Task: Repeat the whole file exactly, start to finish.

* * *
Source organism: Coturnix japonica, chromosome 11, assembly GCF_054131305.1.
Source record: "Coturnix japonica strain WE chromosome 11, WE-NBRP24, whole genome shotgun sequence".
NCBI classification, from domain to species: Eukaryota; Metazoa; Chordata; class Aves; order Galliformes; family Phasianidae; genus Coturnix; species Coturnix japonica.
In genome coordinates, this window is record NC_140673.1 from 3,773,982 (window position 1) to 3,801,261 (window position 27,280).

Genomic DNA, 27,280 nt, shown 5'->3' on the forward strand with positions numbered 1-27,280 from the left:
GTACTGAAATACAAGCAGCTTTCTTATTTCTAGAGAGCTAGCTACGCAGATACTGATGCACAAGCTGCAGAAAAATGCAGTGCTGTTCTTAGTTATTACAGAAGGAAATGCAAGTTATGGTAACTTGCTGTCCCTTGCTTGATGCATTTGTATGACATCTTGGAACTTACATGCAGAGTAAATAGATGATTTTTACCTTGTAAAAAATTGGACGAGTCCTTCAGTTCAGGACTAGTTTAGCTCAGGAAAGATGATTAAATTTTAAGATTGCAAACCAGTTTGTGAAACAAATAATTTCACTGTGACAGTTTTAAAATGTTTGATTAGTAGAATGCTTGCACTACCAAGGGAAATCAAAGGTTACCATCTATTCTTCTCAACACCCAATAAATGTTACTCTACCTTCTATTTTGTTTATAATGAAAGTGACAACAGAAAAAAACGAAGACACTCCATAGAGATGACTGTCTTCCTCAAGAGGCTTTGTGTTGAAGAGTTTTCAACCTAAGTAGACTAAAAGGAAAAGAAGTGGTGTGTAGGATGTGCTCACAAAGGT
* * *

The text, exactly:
Source organism: Coturnix japonica, chromosome 11, assembly GCF_054131305.1.
Source record: "Coturnix japonica strain WE chromosome 11, WE-NBRP24, whole genome shotgun sequence".
NCBI classification, from domain to species: Eukaryota; Metazoa; Chordata; class Aves; order Galliformes; family Phasianidae; genus Coturnix; species Coturnix japonica.
In genome coordinates, this window is record NC_140673.1 from 3,773,982 (window position 1) to 3,801,261 (window position 27,280).

Genomic DNA, 27,280 nt, shown 5'->3' on the forward strand with positions numbered 1-27,280 from the left:
GTACTGAAATACAAGCAGCTTTCTTATTTCTAGAGAGCTAGCTACGCAGATACTGATGCACAAGCTGCAGAAAAATGCAGTGCTGTTCTTAGTTATTACAGAAGGAAATGCAAGTTATGGTAACTTGCTGTCCCTTGCTTGATGCATTTGTATGACATCTTGGAACTTACATGCAGAGTAAATAGATGATTTTTACCTTGTAAAAAATTGGACGAGTCCTTCAGTTCAGGACTAGTTTAGCTCAGGAAAGATGATTAAATTTTAAGATTGCAAACCAGTTTGTGAAACAAATAATTTCACTGTGACAGTTTTAAAATGTTTGATTAGTAGAATGCTTGCACTACCAAGGGAAATCAAAGGTTACCATCTATTCTTCTCAACACCCAATAAATGTTACTCTACCTTCTATTTTGTTTATAATGAAAGTGACAACAGAAAAAAACGAAGACACTCCATAGAGATGACTGTCTTCCTCAAGAGGCTTTGTGTTGAAGAGTTTTCAACCTAAGTAGACTAAAAGGAAAAGAAGTGGTGTGTAGGATGTGCTCACAAAGGT